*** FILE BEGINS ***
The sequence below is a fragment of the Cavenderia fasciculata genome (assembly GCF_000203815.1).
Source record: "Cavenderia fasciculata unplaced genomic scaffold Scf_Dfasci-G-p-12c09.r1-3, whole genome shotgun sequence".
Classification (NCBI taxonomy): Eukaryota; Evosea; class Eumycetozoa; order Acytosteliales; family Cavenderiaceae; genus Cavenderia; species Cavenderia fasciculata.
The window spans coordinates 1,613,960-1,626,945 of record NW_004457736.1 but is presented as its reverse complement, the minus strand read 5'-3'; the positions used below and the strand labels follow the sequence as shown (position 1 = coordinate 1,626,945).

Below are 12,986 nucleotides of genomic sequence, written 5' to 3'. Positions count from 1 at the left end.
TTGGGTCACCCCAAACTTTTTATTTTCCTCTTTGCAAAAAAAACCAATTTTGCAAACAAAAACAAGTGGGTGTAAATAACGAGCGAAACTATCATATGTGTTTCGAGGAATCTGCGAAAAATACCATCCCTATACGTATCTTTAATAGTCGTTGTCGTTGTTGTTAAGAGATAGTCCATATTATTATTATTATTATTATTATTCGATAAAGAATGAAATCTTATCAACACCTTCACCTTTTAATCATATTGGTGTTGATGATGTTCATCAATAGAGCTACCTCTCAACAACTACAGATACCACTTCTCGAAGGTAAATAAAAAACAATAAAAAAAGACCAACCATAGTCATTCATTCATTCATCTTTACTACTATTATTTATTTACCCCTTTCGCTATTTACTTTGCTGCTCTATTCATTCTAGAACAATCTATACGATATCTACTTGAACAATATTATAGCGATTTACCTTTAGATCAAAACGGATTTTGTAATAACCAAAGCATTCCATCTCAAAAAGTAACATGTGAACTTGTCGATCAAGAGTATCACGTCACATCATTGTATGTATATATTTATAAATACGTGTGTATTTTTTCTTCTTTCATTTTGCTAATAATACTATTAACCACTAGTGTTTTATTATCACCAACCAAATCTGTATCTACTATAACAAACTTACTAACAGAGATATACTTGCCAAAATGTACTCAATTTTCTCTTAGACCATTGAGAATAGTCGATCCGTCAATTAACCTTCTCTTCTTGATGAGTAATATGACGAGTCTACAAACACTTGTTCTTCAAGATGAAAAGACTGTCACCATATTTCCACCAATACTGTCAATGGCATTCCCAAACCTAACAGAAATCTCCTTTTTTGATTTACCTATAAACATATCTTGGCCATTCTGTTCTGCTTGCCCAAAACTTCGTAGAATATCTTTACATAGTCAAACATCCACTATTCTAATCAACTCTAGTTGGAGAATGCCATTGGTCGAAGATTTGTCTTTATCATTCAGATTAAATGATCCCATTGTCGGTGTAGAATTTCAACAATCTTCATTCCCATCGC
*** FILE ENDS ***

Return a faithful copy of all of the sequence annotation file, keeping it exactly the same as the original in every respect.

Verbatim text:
The sequence below is a fragment of the Cavenderia fasciculata genome (assembly GCF_000203815.1).
Source record: "Cavenderia fasciculata unplaced genomic scaffold Scf_Dfasci-G-p-12c09.r1-3, whole genome shotgun sequence".
Classification (NCBI taxonomy): Eukaryota; Evosea; class Eumycetozoa; order Acytosteliales; family Cavenderiaceae; genus Cavenderia; species Cavenderia fasciculata.
The window spans coordinates 1,613,960-1,626,945 of record NW_004457736.1 but is presented as its reverse complement, the minus strand read 5'-3'; the positions used below and the strand labels follow the sequence as shown (position 1 = coordinate 1,626,945).

Below are 12,986 nucleotides of genomic sequence, written 5' to 3'. Positions count from 1 at the left end.
TTGGGTCACCCCAAACTTTTTATTTTCCTCTTTGCAAAAAAAACCAATTTTGCAAACAAAAACAAGTGGGTGTAAATAACGAGCGAAACTATCATATGTGTTTCGAGGAATCTGCGAAAAATACCATCCCTATACGTATCTTTAATAGTCGTTGTCGTTGTTGTTAAGAGATAGTCCATATTATTATTATTATTATTATTATTCGATAAAGAATGAAATCTTATCAACACCTTCACCTTTTAATCATATTGGTGTTGATGATGTTCATCAATAGAGCTACCTCTCAACAACTACAGATACCACTTCTCGAAGGTAAATAAAAAACAATAAAAAAAGACCAACCATAGTCATTCATTCATTCATCTTTACTACTATTATTTATTTACCCCTTTCGCTATTTACTTTGCTGCTCTATTCATTCTAGAACAATCTATACGATATCTACTTGAACAATATTATAGCGATTTACCTTTAGATCAAAACGGATTTTGTAATAACCAAAGCATTCCATCTCAAAAAGTAACATGTGAACTTGTCGATCAAGAGTATCACGTCACATCATTGTATGTATATATTTATAAATACGTGTGTATTTTTTCTTCTTTCATTTTGCTAATAATACTATTAACCACTAGTGTTTTATTATCACCAACCAAATCTGTATCTACTATAACAAACTTACTAACAGAGATATACTTGCCAAAATGTACTCAATTTTCTCTTAGACCATTGAGAATAGTCGATCCGTCAATTAACCTTCTCTTCTTGATGAGTAATATGACGAGTCTACAAACACTTGTTCTTCAAGATGAAAAGACTGTCACCATATTTCCACCAATACTGTCAATGGCATTCCCAAACCTAACAGAAATCTCCTTTTTTGATTTACCTATAAACATATCTTGGCCATTCTGTTCTGCTTGCCCAAAACTTCGTAGAATATCTTTACATAGTCAAACATCCACTATTCTAATCAACTCTAGTTGGAGAATGCCATTGGTCGAAGATTTGTCTTTATCATTCAGATTAAATGATCCCATTGTCGGTGTAGAATTTCAACAATCTTCATTCCCATCGC